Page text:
1. What a useless review. The whole thing makes no sense to me at all. I’m sorry you have to deal with this – it does make you wonder what went on in the review session, eh?

  2. BlueLabCoats, I’m sorry to read this news. I think you need to call the project officer. “Given my first set of reviews, would you help me understand how this proposal went from such a favorable score to not being scored.” The only other thing I can think of is, maybe the panel membership rotated in such a way that the prior reviewers were no longer around to provide consistency. In any case, after three deep breaths it’s time for that project officer to hear from you!!

  3. VWXYNot?- Personally – I’m thinkin that they were drinkin… JUST KIDDING… no seriously- I’m sure there are a bunch of busy people on these review panels- but it doesn’t even look like the read the proposal. Here’s the thing that angers me- I get being busy- I am overwhelmed myself- but if you are asked to be on a review panel and you are too busy- YOU SHOULD DECLINE. In my (humble) opinion- once you agree to be on study section- you have a serious responsibility to give each and every one of the proposals you are assigned to read a thorough review. Careers get ruined because of shit like this, people. If you don’t have the time it takes, don’t make some ass backwards comments that can ruin someone’s career because YOU were too busy to give something a thorough review.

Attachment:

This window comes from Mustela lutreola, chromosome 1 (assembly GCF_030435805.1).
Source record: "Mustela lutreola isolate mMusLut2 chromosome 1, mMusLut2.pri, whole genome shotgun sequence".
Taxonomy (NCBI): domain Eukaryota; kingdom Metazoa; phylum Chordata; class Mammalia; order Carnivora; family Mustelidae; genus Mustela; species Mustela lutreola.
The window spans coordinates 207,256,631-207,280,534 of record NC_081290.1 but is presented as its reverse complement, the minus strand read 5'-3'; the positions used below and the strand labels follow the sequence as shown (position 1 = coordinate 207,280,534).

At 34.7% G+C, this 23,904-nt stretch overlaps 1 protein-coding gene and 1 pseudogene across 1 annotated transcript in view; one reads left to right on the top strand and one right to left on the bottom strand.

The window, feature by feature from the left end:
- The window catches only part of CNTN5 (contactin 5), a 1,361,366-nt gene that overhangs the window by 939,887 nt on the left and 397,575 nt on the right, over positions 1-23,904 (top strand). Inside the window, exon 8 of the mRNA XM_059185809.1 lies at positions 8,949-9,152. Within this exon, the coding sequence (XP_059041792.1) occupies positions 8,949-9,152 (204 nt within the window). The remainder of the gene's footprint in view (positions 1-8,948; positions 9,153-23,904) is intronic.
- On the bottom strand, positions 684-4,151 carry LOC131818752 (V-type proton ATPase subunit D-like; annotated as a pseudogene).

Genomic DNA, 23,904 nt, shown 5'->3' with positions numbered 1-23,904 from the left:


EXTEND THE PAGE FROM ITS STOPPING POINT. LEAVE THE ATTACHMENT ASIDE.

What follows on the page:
4. Hang in there, drdrA. These are trying times. Although peer review certainly does have many positive aspects, the review you received demonstrates how capricious the process can be. A note of warning: after all the endless grant writing and manuscript submission and revision, etc, I think I’m starting to get carpal tunnel syndrome (I’m considering having my laptop surgically attached). Start looking into ergonomic accessories now!! It’s justifiable shopping therapy.